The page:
Unless your practice is a part of a larger organization or system, chances are you work independently much of the time. Networking is a valuable tool that can help your practice flourish in different areas.
Not only is it important to get your practice’s name out there, it’s vital for specialty practices to build strong referral networks with primary doctors and other health care providers.
Networking is also a great opportunity to get your name out there for other reasons such as recruiting. If your practice is known for being generally good, staff from providers you partner with may think of you when they want to make a career move.
Another reason to network is to find professional partners. Sure, referrals are great, but advice and knowledge from others in the medical field and in your market can be just as valuable.
The first step is to identify which colleagues would be the best to work with. Ideally, you should have three to five names of other providers who could refer patients for every service you offer.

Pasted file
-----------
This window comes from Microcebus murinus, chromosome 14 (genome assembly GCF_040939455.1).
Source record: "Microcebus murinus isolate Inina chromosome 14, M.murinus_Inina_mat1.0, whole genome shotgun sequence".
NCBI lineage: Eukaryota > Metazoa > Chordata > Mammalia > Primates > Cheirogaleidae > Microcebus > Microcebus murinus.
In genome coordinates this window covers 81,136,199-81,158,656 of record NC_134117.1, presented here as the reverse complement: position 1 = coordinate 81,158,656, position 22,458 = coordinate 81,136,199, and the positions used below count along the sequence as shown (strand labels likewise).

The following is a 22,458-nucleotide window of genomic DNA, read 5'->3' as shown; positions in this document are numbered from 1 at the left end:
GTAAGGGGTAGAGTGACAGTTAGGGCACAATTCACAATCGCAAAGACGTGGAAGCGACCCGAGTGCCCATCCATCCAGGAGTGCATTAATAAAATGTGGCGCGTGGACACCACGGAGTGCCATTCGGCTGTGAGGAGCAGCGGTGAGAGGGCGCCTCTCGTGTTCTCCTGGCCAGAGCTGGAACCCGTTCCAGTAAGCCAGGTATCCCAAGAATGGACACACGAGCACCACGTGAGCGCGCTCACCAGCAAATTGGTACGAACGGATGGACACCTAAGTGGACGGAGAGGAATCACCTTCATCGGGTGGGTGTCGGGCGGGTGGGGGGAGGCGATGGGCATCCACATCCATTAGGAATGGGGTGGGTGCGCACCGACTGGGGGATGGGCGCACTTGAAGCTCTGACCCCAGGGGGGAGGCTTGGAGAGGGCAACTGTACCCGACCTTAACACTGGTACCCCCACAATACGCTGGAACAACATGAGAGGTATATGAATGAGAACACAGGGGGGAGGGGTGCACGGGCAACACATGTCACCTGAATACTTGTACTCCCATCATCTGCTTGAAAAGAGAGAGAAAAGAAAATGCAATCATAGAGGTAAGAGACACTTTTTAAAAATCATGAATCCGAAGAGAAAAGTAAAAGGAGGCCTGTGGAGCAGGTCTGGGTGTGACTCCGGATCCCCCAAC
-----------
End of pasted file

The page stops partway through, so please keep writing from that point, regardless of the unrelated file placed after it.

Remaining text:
Once you’ve identified which providers you want to work with, you should visit their office. You can tell a lot about a practice by visiting their office. This is an opportunity for you to develop a contact in the office and schedule a meeting if no one is available to meet while you’re there.
But the goal should always be to meet one-on-one with the provider you want to network with. There is no way other than a conversation to discover their goals and how you can work together.
After you have a core group of providers whom you can network with, developing a meeting group could be even more beneficial. A group meeting takes the networking beyond a singular partnership and into an environment that can push progress. What if everyone is having the same problem? Wouldn’t it be great for several people to work on a solution together?